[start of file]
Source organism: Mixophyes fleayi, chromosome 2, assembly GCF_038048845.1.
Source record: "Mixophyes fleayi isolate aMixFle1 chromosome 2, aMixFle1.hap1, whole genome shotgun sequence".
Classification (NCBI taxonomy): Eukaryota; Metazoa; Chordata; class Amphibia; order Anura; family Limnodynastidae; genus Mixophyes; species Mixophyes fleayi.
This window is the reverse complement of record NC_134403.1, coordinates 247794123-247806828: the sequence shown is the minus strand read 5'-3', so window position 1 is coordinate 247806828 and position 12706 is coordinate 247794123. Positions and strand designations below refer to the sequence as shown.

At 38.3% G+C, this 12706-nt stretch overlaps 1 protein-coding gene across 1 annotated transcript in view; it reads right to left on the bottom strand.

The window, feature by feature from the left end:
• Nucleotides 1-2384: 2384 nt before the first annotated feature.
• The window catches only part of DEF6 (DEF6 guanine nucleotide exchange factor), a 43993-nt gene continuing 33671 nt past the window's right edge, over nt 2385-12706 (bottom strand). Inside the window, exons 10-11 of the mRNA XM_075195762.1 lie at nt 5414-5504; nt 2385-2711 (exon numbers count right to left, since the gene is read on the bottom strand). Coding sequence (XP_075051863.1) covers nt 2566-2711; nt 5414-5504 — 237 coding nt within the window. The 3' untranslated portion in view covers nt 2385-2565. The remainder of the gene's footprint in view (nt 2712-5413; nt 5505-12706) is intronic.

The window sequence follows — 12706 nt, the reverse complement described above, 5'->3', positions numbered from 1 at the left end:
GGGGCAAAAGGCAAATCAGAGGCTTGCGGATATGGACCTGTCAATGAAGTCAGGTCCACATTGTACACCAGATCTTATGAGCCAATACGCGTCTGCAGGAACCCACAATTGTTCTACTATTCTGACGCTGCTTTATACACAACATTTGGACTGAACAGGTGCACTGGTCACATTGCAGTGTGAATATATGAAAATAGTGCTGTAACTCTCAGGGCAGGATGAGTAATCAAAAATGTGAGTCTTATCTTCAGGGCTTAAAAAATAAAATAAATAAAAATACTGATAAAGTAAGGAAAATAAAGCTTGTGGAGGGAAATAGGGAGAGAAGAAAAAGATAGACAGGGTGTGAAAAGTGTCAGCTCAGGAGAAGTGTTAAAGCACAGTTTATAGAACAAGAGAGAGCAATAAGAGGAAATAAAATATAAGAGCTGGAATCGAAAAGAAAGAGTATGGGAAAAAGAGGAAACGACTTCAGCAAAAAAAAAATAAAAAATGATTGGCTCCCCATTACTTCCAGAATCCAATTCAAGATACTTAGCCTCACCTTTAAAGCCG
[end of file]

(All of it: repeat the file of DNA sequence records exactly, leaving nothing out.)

Source organism: Mixophyes fleayi, chromosome 2, assembly GCF_038048845.1.
Source record: "Mixophyes fleayi isolate aMixFle1 chromosome 2, aMixFle1.hap1, whole genome shotgun sequence".
Classification (NCBI taxonomy): Eukaryota; Metazoa; Chordata; class Amphibia; order Anura; family Limnodynastidae; genus Mixophyes; species Mixophyes fleayi.
This window is the reverse complement of record NC_134403.1, coordinates 247794123-247806828: the sequence shown is the minus strand read 5'-3', so window position 1 is coordinate 247806828 and position 12706 is coordinate 247794123. Positions and strand designations below refer to the sequence as shown.

At 38.3% G+C, this 12706-nt stretch overlaps 1 protein-coding gene across 1 annotated transcript in view; it reads right to left on the bottom strand.

The window, feature by feature from the left end:
• Nucleotides 1-2384: 2384 nt before the first annotated feature.
• The window catches only part of DEF6 (DEF6 guanine nucleotide exchange factor), a 43993-nt gene continuing 33671 nt past the window's right edge, over nt 2385-12706 (bottom strand). Inside the window, exons 10-11 of the mRNA XM_075195762.1 lie at nt 5414-5504; nt 2385-2711 (exon numbers count right to left, since the gene is read on the bottom strand). Coding sequence (XP_075051863.1) covers nt 2566-2711; nt 5414-5504 — 237 coding nt within the window. The 3' untranslated portion in view covers nt 2385-2565. The remainder of the gene's footprint in view (nt 2712-5413; nt 5505-12706) is intronic.

The window sequence follows — 12706 nt, the reverse complement described above, 5'->3', positions numbered from 1 at the left end:
GGGGCAAAAGGCAAATCAGAGGCTTGCGGATATGGACCTGTCAATGAAGTCAGGTCCACATTGTACACCAGATCTTATGAGCCAATACGCGTCTGCAGGAACCCACAATTGTTCTACTATTCTGACGCTGCTTTATACACAACATTTGGACTGAACAGGTGCACTGGTCACATTGCAGTGTGAATATATGAAAATAGTGCTGTAACTCTCAGGGCAGGATGAGTAATCAAAAATGTGAGTCTTATCTTCAGGGCTTAAAAAATAAAATAAATAAAAATACTGATAAAGTAAGGAAAATAAAGCTTGTGGAGGGAAATAGGGAGAGAAGAAAAAGATAGACAGGGTGTGAAAAGTGTCAGCTCAGGAGAAGTGTTAAAGCACAGTTTATAGAACAAGAGAGAGCAATAAGAGGAAATAAAATATAAGAGCTGGAATCGAAAAGAAAGAGTATGGGAAAAAGAGGAAACGACTTCAGCAAAAAAAAAATAAAAAATGATTGGCTCCCCATTACTTCCAGAATCCAATTCAAGATACTTAGCCTCACCTTTAAAGCCG